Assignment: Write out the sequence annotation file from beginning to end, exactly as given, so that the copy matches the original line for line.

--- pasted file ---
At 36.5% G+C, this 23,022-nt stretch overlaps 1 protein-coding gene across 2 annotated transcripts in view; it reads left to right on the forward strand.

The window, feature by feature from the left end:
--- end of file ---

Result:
At 36.5% G+C, this 23,022-nt stretch overlaps 1 protein-coding gene across 2 annotated transcripts in view; it reads left to right on the forward strand.

The window, feature by feature from the left end: